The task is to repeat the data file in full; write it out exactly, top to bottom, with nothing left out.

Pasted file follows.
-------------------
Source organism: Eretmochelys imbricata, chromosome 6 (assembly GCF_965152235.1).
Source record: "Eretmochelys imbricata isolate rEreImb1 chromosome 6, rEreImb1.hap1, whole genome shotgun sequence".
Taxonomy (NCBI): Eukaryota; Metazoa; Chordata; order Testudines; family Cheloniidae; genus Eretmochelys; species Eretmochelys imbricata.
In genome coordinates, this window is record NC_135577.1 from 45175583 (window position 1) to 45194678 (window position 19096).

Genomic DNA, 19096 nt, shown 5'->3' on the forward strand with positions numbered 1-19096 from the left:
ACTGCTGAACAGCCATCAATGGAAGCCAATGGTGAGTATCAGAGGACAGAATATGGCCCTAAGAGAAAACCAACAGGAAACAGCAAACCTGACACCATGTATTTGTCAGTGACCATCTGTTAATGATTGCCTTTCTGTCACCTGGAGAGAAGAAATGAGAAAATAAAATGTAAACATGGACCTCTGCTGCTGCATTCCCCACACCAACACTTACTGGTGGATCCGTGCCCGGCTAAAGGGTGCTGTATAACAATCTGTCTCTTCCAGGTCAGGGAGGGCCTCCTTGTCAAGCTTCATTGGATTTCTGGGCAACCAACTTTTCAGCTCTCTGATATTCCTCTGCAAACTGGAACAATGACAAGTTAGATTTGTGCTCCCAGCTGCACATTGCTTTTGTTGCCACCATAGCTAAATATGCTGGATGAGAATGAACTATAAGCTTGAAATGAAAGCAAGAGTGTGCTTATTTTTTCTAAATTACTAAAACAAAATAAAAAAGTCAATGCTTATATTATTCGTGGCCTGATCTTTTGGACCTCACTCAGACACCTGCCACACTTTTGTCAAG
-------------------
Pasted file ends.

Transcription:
Source organism: Eretmochelys imbricata, chromosome 6 (assembly GCF_965152235.1).
Source record: "Eretmochelys imbricata isolate rEreImb1 chromosome 6, rEreImb1.hap1, whole genome shotgun sequence".
Taxonomy (NCBI): Eukaryota; Metazoa; Chordata; order Testudines; family Cheloniidae; genus Eretmochelys; species Eretmochelys imbricata.
In genome coordinates, this window is record NC_135577.1 from 45175583 (window position 1) to 45194678 (window position 19096).

Genomic DNA, 19096 nt, shown 5'->3' on the forward strand with positions numbered 1-19096 from the left:
ACTGCTGAACAGCCATCAATGGAAGCCAATGGTGAGTATCAGAGGACAGAATATGGCCCTAAGAGAAAACCAACAGGAAACAGCAAACCTGACACCATGTATTTGTCAGTGACCATCTGTTAATGATTGCCTTTCTGTCACCTGGAGAGAAGAAATGAGAAAATAAAATGTAAACATGGACCTCTGCTGCTGCATTCCCCACACCAACACTTACTGGTGGATCCGTGCCCGGCTAAAGGGTGCTGTATAACAATCTGTCTCTTCCAGGTCAGGGAGGGCCTCCTTGTCAAGCTTCATTGGATTTCTGGGCAACCAACTTTTCAGCTCTCTGATATTCCTCTGCAAACTGGAACAATGACAAGTTAGATTTGTGCTCCCAGCTGCACATTGCTTTTGTTGCCACCATAGCTAAATATGCTGGATGAGAATGAACTATAAGCTTGAAATGAAAGCAAGAGTGTGCTTATTTTTTCTAAATTACTAAAACAAAATAAAAAAGTCAATGCTTATATTATTCGTGGCCTGATCTTTTGGACCTCACTCAGACACCTGCCACACTTTTGTCAAG